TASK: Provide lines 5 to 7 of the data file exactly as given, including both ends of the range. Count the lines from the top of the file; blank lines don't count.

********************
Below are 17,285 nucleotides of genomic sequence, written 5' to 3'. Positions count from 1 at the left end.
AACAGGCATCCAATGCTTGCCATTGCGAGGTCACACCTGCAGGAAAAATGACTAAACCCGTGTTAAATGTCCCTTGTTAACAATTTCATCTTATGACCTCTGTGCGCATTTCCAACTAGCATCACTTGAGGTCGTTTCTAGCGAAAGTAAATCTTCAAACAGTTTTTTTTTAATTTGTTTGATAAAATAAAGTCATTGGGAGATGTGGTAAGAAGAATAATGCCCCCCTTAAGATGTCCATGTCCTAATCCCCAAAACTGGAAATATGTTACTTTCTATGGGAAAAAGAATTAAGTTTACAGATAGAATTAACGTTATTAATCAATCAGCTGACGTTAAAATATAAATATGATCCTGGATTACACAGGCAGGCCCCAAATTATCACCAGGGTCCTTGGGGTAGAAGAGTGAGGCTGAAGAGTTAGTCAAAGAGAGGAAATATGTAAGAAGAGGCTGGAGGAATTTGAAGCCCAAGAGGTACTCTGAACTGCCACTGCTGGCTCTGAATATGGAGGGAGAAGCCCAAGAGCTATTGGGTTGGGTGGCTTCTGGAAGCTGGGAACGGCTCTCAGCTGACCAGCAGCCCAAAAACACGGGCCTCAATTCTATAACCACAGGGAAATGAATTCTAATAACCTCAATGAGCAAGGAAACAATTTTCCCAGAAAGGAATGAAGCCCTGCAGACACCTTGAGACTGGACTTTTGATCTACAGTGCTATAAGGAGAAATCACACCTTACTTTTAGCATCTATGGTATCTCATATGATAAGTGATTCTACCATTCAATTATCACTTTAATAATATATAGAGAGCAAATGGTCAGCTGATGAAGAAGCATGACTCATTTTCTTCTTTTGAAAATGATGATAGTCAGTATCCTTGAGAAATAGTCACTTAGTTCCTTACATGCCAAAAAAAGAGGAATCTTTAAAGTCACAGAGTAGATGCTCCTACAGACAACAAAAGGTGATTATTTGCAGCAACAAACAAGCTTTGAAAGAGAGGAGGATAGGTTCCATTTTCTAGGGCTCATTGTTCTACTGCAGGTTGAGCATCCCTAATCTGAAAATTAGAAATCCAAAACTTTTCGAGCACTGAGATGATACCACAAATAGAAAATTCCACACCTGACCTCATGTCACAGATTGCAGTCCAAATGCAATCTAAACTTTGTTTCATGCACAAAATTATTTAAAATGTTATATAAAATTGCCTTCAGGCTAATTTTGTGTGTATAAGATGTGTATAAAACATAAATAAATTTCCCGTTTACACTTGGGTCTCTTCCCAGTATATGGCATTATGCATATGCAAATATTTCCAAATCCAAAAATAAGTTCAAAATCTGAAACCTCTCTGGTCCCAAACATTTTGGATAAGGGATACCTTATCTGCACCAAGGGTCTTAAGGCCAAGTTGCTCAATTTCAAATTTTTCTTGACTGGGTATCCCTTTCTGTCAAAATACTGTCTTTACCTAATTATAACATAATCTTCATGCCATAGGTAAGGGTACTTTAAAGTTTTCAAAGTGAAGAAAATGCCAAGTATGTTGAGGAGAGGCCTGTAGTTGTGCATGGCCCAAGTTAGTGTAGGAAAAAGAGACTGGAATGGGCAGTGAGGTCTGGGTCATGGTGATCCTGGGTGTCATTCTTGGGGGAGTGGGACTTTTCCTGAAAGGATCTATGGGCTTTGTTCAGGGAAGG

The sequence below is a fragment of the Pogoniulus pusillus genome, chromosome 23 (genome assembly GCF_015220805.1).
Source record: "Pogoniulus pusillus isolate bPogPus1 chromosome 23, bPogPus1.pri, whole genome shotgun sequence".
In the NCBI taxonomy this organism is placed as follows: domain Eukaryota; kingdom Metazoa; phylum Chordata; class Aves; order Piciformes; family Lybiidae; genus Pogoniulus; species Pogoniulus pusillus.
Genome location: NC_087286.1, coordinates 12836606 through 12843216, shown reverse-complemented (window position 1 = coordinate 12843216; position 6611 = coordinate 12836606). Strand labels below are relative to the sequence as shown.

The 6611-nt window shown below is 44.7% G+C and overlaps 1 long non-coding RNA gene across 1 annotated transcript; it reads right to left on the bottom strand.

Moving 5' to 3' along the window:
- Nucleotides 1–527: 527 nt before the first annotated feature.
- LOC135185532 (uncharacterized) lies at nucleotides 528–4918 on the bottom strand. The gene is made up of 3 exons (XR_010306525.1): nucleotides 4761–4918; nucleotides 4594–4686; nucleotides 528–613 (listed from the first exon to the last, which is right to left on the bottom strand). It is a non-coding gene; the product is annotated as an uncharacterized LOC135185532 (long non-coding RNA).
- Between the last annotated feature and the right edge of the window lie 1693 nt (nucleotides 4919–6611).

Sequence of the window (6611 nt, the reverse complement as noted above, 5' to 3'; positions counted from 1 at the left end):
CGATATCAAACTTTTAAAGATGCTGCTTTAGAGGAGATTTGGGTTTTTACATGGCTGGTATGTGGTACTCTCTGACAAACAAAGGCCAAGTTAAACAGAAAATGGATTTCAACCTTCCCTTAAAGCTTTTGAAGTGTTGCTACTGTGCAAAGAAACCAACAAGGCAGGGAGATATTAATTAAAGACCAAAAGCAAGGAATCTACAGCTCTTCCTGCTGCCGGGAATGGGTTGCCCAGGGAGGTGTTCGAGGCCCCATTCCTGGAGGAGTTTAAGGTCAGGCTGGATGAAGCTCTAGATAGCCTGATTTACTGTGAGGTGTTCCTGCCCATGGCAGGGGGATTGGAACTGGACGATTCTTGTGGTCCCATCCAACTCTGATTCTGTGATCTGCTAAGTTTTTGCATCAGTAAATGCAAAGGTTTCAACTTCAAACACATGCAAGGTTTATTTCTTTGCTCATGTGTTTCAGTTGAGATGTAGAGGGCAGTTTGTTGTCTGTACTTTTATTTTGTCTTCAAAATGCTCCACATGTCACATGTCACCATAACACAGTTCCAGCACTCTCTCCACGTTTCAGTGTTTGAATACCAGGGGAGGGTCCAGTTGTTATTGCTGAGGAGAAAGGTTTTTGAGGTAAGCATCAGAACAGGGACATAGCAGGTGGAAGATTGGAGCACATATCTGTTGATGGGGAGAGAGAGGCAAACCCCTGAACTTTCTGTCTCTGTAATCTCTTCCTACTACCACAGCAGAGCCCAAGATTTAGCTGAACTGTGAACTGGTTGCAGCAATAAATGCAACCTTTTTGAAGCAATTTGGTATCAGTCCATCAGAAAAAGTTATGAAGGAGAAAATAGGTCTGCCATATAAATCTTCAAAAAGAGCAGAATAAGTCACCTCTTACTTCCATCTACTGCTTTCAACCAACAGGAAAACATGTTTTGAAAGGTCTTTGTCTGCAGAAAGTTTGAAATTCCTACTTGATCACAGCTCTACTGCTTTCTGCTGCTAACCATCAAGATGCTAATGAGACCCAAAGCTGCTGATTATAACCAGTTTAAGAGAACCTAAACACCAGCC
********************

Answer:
In the NCBI taxonomy this organism is placed as follows: domain Eukaryota; kingdom Metazoa; phylum Chordata; class Aves; order Piciformes; family Lybiidae; genus Pogoniulus; species Pogoniulus pusillus.
Genome location: NC_087286.1, coordinates 12836606 through 12843216, shown reverse-complemented (window position 1 = coordinate 12843216; position 6611 = coordinate 12836606). Strand labels below are relative to the sequence as shown.

The 6611-nt window shown below is 44.7% G+C and overlaps 1 long non-coding RNA gene across 1 annotated transcript; it reads right to left on the bottom strand.